Why we love cats and cats love us: the scientists' answer

Yulia PoteriankoLife
Why we love cats and cats love us: the scientists' answer

There are approximately 40 different species in the cat family - from giant lions and tigers to tiny African black-footed or spotted-red cats. And almost all of them prefer to remain independent. Only Felis catus, i.e. domestic cats, decided that they would rather live with humans than in the wild. They settled next to us around the time when ancient people first invented granaries for storing grain and mice started to live there, which cats began to hunt. This skill of theirs marked the beginning of a great friendship.

But why do we really love cats so much? And do they love us in return? Livescience has collected everything we know about the furry purrs and seems to have found the answer.

When were cats domesticated?

Archaeological evidence shows that cats have been with us for about 10,000 years. The ancestor of pets was a subspecies of wild cats Felis silvestris lybica, which lived in the Middle East. For the first time, archaeologists found traces of felines in the territory of modern Turkey. It was there that they separated from their wild relatives and linked their fate with people. Cats were spread around the world by ships. Scientists assume that sailors took them with them to protect their cargo from rats and mice. And in new lands, some cats escaped and settled in previously unexplored territories.

In Eastern Europe, the first cat tracks were found around 4400 BC, and in 2016, in northern Germany, scientists excavated a Viking site where they found the remains of animals whose DNA was related to that of Egyptian cats. This site dates back to the period between 700 and 1000 AD. The oldest known burial of a domestic cat was found in Cyprus. There, in a 9,500-year-old grave, they found human and cat skeletons next to each other. And in China, they found the remains of cats aged 5300 years. Whiskered purrs are one of our oldest friends.

Why we love cats and cats love us: the scientists' answer

What breeds of cats are there?

In fact, there is not much diversity in the cat kingdom. If you put a Chihuahua and a St. Bernard next to each other, the difference between them will be much greater than, say, between a Sphynx cat and a big fluffy Maine Coon. This is because dogs were bred by people for different tasks: hunting, grazing, property protection, etc. Cats, on the other hand, have had only two tasks for thousands of years: catching mice and being pets. There are differences in the number of breeds: the World Cat Federation recognizes 64 cat breeds, while the Cat Fanciers Association recognizes only 40. However, most of these breeds are less than 100 years old - people have always loved cats simply for what they are.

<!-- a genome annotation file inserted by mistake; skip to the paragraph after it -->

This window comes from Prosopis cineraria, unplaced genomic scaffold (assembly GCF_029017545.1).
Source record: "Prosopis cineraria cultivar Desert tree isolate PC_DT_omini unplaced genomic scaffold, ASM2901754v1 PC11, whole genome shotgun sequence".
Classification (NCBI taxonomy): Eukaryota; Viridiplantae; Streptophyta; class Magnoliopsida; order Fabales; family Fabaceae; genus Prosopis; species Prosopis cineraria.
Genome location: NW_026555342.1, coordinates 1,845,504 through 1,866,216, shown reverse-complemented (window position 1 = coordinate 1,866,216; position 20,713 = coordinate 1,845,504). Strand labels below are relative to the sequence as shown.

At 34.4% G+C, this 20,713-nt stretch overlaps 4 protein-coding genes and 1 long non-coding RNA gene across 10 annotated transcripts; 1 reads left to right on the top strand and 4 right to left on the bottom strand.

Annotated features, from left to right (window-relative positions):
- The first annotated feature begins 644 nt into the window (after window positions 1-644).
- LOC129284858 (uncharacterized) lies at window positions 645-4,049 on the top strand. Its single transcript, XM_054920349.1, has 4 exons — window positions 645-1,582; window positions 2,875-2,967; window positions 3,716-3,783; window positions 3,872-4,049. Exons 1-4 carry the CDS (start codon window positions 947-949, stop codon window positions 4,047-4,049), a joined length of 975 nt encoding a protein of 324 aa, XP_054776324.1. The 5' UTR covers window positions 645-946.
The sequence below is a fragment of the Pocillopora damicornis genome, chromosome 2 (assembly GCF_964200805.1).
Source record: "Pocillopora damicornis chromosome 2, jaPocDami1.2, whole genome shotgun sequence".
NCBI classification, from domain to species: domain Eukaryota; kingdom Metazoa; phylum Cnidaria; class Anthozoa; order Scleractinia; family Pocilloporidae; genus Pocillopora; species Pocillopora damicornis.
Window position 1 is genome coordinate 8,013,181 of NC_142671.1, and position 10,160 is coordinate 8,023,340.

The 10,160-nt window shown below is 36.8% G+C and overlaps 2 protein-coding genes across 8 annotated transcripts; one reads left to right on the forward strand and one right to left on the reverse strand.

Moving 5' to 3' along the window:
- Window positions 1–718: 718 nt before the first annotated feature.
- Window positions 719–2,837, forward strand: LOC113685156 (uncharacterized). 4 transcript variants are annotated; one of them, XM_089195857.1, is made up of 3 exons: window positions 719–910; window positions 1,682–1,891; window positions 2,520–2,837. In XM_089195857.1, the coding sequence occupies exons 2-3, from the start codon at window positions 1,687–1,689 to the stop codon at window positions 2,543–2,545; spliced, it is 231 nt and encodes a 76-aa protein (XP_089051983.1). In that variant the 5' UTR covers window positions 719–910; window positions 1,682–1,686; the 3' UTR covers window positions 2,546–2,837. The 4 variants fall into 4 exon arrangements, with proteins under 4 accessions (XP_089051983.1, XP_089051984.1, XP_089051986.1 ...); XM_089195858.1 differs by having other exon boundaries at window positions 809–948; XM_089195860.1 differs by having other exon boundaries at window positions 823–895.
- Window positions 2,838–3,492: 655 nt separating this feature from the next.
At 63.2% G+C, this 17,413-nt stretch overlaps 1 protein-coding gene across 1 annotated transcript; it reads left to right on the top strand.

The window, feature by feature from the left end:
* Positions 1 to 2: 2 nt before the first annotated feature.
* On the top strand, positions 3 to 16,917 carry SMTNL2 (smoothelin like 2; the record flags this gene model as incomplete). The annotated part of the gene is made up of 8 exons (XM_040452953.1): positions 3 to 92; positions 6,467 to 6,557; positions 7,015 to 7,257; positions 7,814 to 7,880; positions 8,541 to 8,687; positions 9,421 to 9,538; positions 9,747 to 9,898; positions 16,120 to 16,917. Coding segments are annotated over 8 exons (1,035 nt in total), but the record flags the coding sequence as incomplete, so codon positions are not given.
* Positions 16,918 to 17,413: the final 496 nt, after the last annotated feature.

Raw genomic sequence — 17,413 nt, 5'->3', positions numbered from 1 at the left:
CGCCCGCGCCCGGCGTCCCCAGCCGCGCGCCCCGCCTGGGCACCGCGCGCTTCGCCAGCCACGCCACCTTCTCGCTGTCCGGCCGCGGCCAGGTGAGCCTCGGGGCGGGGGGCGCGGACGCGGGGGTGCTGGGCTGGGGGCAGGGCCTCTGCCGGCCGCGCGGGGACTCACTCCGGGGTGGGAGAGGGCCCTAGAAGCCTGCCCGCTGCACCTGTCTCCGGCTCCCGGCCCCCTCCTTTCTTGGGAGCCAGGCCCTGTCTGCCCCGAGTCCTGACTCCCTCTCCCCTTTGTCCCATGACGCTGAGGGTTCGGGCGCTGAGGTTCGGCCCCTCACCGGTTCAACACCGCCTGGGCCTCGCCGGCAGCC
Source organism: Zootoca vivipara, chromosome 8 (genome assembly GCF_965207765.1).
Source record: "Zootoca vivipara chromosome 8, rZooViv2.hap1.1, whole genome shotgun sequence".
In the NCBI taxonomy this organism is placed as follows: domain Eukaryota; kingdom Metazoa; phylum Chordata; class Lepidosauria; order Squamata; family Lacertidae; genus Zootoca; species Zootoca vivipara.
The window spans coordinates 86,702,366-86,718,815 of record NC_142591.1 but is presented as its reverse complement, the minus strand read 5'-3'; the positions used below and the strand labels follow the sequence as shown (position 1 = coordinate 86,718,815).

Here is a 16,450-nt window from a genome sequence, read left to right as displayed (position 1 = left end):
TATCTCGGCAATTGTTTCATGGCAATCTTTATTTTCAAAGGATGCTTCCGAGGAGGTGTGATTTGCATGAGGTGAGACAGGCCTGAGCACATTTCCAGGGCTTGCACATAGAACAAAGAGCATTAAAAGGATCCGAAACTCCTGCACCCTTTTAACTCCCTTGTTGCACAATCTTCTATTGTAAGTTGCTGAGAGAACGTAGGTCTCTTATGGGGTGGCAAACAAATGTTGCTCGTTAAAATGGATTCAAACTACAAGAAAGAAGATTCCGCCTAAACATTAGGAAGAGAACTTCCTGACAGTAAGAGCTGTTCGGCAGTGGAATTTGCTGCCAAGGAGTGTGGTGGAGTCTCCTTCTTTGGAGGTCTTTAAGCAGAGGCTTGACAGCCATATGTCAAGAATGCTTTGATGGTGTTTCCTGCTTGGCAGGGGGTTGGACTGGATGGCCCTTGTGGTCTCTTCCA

How smart are cats?

The debate over who is smarter - cats or dogs - is more than a hundred years old. But there is no exact answer. The intelligence of these animals is formed differently and is adapted to different tasks. A dog has to be obedient, know and understand its owner and be able to follow his commands. In cats, people appreciate their ability to assess the space around them in search of prey and hunt it on their own.

However, this does not mean that cats are indifferent to people. For example, a 2013 study published in the journal Animal Cognition showed that cats can distinguish the voices of their owners.

However, scientists who work with cats say that this is not an easy task. Furry animals do not like unfamiliar places and strangers, so it is very difficult to get them to demonstrate their mental abilities in a laboratory. Where a dog is happy to play with a researcher, a cat would rather climb into the hands of its owner and hide its face in his palms. Therefore, a cat that has learned to open the food locker at home and makes people a little angry by doing so is unlikely to show this talent to a researcher.

In addition, cats are naturally loners, so they have fewer social signals. While dogs are able to distinguish between who is a friend of their owners and who wants to harm them and react accordingly, cats do not understand such nuances - they have not been taught to work closely with bipeds. In other words, cats are quite intelligent, at least when it comes to the tasks that a lone hunter needs to survive. They just don't care if you know it.